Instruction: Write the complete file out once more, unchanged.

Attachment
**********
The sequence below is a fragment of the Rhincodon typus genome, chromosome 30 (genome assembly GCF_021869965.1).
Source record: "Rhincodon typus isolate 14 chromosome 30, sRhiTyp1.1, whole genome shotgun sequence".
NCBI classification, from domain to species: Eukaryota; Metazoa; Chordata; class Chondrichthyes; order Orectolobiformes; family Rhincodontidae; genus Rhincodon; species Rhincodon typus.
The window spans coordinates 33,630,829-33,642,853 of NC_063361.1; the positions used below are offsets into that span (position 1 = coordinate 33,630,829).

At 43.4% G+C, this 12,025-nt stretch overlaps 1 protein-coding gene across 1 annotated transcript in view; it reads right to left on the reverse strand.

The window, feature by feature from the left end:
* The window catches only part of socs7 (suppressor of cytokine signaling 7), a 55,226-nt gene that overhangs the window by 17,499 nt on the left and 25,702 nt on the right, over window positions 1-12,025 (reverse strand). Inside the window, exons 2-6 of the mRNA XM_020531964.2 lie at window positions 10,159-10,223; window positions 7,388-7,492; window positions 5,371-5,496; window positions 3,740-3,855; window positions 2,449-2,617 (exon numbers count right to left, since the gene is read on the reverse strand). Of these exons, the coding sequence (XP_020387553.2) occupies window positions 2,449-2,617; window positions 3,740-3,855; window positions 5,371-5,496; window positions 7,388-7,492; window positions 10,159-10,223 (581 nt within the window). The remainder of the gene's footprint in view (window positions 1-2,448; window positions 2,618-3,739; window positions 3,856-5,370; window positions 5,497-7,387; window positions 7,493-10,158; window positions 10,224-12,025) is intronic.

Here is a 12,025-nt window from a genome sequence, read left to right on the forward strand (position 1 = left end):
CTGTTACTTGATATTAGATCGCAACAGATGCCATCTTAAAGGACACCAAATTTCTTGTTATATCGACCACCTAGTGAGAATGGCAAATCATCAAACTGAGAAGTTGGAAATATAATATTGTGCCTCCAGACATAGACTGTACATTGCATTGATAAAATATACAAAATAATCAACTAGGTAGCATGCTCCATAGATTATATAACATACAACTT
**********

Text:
The sequence below is a fragment of the Rhincodon typus genome, chromosome 30 (genome assembly GCF_021869965.1).
Source record: "Rhincodon typus isolate 14 chromosome 30, sRhiTyp1.1, whole genome shotgun sequence".
NCBI classification, from domain to species: Eukaryota; Metazoa; Chordata; class Chondrichthyes; order Orectolobiformes; family Rhincodontidae; genus Rhincodon; species Rhincodon typus.
The window spans coordinates 33,630,829-33,642,853 of NC_063361.1; the positions used below are offsets into that span (position 1 = coordinate 33,630,829).

At 43.4% G+C, this 12,025-nt stretch overlaps 1 protein-coding gene across 1 annotated transcript in view; it reads right to left on the reverse strand.

The window, feature by feature from the left end:
* The window catches only part of socs7 (suppressor of cytokine signaling 7), a 55,226-nt gene that overhangs the window by 17,499 nt on the left and 25,702 nt on the right, over window positions 1-12,025 (reverse strand). Inside the window, exons 2-6 of the mRNA XM_020531964.2 lie at window positions 10,159-10,223; window positions 7,388-7,492; window positions 5,371-5,496; window positions 3,740-3,855; window positions 2,449-2,617 (exon numbers count right to left, since the gene is read on the reverse strand). Of these exons, the coding sequence (XP_020387553.2) occupies window positions 2,449-2,617; window positions 3,740-3,855; window positions 5,371-5,496; window positions 7,388-7,492; window positions 10,159-10,223 (581 nt within the window). The remainder of the gene's footprint in view (window positions 1-2,448; window positions 2,618-3,739; window positions 3,856-5,370; window positions 5,497-7,387; window positions 7,493-10,158; window positions 10,224-12,025) is intronic.

Here is a 12,025-nt window from a genome sequence, read left to right on the forward strand (position 1 = left end):
CTGTTACTTGATATTAGATCGCAACAGATGCCATCTTAAAGGACACCAAATTTCTTGTTATATCGACCACCTAGTGAGAATGGCAAATCATCAAACTGAGAAGTTGGAAATATAATATTGTGCCTCCAGACATAGACTGTACATTGCATTGATAAAATATACAAAATAATCAACTAGGTAGCATGCTCCATAGATTATATAACATACAACTT